Yes. In terms of China, we have approximately 20% of our close — of our stores closed currently, so 15 out of 71, primarily in Shanghai and Beijing. We’ve taken that into account in our guidance. We did have eight of our 10 stores in Beijing reopen this week, and we’re also seeing restrictions begin to ease in Shanghai.
And the overall impact of that revenue in Q1 was more than made up by strength in other regions. And we’re seeing, I would say, overall, the situation improved there. Also keeping a close eye, I would say, on sourcing, a small percentage of our total unit volume comes out of China, but continue to monitor closely there.
Mark AltschwagerRobert W. Baird — Analyst
Thank you, and best of luck.
Meghan FrankChief Financial Officer
Thank you.
Operator
The next question comes from Ike Boruchow with Wells Fargo. Please, go ahead.
Ike BoruchowWells Fargo Securities — Analyst
Hey. Thank you. Good afternoon. Just on the inventory Calvin, Meghan, could you maybe just talk a little bit more on — are there pockets where — of categories where you feel like you have a little bit too much? Is it broad-based? Like, I’m looking at men’s, women’s, some of the ancillary newer categories, just is there any area where there’s a little bit more than others? And then does this change any of your thought on potential markdown cadence into 2Q and the rest of the year? I know — I think Meghan said, markdowns were flat in Q1, but kind of curious what your thinking is rest of the year.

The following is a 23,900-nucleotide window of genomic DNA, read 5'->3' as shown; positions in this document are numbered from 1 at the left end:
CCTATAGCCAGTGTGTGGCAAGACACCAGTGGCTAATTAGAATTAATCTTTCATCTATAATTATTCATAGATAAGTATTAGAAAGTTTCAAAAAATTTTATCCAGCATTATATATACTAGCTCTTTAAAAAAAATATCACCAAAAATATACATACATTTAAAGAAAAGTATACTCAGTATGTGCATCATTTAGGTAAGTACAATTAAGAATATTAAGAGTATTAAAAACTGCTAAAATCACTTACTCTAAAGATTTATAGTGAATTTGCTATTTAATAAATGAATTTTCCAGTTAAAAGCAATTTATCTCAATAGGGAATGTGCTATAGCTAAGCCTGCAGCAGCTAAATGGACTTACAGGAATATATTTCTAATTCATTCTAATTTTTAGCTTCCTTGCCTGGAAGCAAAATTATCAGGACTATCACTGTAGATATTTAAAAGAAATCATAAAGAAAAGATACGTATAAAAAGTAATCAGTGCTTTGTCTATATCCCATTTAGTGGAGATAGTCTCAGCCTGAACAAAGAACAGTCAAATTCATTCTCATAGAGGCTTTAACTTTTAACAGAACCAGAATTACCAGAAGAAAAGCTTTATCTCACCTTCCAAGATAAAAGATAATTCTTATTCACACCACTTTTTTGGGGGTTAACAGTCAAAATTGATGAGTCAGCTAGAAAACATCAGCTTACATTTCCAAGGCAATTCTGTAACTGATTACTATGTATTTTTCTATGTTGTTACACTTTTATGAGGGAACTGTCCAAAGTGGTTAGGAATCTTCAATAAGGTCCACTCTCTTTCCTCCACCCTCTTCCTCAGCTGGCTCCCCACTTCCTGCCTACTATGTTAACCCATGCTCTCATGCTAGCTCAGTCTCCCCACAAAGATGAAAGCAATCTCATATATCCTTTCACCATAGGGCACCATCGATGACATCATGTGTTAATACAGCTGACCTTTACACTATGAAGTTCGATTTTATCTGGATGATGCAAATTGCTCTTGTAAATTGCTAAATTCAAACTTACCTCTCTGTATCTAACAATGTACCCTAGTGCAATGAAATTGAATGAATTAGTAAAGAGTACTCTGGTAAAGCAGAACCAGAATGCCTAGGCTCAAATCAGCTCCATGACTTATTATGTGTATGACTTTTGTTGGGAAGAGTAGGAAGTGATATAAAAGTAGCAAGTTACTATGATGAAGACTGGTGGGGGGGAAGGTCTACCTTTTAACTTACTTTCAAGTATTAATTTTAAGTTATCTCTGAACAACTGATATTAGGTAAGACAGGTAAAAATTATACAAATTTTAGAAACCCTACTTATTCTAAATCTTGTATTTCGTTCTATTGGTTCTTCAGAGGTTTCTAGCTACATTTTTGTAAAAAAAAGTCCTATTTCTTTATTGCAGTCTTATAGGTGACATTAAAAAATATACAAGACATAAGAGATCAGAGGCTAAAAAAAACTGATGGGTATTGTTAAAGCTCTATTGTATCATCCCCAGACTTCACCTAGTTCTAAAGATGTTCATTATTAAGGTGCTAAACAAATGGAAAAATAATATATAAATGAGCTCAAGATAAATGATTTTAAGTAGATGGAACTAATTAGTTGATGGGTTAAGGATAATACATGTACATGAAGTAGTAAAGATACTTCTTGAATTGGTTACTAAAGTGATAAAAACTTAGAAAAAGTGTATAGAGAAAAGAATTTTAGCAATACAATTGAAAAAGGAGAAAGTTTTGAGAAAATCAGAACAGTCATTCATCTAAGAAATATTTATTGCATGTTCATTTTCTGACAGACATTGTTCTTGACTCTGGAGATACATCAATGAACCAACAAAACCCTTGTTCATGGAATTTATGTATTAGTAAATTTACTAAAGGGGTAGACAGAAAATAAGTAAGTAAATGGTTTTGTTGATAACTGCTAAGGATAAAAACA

Thanks.
Meghan FrankChief Financial Officer
Yes. Thanks, Ike. So in terms of inventory, I’d say, we feel well positioned. If anything, there might be some pockets of inventory where we wish we had a little bit more, just given the dynamic nature of an environment and certainly have been, where possible, pushing into core inventory, which is about 45% of our assortment and doesn’t come with attached markdown liability.
And as I mentioned, Q1, so markdowns were relatively flat year over year and then 40 basis points down to 2019. We don’t — we feel confident in our top line trend going into Q2 at a 26% three-year CAGR and well aligned with our inventory growth, when adjusting for the in-transit piece on a unit basis and have no plans to change the markdown cadence of our business as we look throughout the year.
Ike BoruchowWells Fargo Securities — Analyst
Got it. Thanks.
Meghan FrankChief Financial Officer
Thank you.
Operator
The next question comes from Kimberly Greenberger with Morgan Stanley. Please, go ahead.
Alex StratonMorgan Stanley — Analyst
Great. Thank you. This is Alex Straton on for Kimberly Greenberger. I just wanted to ask a quick question.
There’s all this chatter in the market and some signs we’re seeing, a slowdown at least on the lower end consumer. But your results don’t suggest there’s any weakness across your customer base. So maybe could you talk to, if you see any signs of weakness across in certain regions or in certain customer demographics? And can you also just remind us of what the average kind of household income is of a lulu customer?
Calvin McDonaldChief Executive Officer